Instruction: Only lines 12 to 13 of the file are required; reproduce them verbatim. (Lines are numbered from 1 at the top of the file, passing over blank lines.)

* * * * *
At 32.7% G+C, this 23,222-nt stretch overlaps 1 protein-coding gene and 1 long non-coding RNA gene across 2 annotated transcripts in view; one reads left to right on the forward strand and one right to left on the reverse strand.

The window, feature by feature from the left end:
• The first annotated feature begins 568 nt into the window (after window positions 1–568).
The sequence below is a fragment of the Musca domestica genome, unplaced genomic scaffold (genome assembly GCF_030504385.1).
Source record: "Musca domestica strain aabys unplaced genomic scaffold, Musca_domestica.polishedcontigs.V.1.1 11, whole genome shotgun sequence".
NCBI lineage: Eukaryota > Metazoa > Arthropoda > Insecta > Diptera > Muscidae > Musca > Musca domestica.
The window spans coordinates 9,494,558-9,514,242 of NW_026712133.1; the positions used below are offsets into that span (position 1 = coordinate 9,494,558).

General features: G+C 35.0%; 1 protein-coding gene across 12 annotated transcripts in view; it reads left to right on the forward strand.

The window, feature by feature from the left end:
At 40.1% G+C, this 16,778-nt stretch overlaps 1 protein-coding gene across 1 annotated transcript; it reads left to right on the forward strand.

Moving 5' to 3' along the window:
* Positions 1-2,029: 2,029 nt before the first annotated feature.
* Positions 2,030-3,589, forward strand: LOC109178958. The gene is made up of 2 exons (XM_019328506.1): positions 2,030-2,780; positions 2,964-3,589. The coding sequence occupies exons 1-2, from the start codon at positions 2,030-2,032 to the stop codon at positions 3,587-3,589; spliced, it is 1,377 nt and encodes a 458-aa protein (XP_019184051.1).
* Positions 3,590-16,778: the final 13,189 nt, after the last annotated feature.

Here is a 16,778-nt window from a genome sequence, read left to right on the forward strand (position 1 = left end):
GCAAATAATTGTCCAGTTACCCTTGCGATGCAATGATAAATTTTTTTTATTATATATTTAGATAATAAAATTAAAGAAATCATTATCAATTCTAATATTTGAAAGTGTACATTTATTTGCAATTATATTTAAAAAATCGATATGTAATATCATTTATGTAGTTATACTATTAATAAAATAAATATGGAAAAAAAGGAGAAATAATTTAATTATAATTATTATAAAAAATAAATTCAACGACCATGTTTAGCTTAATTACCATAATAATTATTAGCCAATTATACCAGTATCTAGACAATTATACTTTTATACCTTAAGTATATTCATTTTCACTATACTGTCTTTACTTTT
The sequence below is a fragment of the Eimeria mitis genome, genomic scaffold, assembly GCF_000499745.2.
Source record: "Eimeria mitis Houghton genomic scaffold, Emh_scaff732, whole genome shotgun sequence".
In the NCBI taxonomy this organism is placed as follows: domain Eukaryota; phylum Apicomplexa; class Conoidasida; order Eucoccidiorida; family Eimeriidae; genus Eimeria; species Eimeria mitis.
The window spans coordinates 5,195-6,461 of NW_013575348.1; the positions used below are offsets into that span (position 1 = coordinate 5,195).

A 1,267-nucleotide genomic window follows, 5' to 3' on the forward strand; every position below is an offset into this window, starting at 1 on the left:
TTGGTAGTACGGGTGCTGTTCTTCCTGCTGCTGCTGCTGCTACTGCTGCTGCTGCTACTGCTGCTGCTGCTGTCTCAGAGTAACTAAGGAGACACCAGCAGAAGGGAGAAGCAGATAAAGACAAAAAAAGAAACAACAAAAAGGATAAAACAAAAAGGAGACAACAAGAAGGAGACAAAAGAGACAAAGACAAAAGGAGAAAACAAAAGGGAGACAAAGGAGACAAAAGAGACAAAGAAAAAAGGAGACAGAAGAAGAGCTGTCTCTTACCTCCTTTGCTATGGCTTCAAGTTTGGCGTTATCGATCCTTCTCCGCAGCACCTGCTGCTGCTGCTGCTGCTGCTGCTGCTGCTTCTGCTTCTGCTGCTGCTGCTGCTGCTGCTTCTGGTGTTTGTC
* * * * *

* Positions 1-2,029: 2,029 nt before the first annotated feature.
* Positions 2,030-3,589, forward strand: LOC109178958. The gene is made up of 2 exons (XM_019328506.1): positions 2,030-2,780; positions 2,964-3,589. The coding sequence occupies exons 1-2, from the start codon at positions 2,030-2,032 to the stop codon at positions 3,587-3,589; spliced, it is 1,377 nt and encodes a 458-aa protein (XP_019184051.1).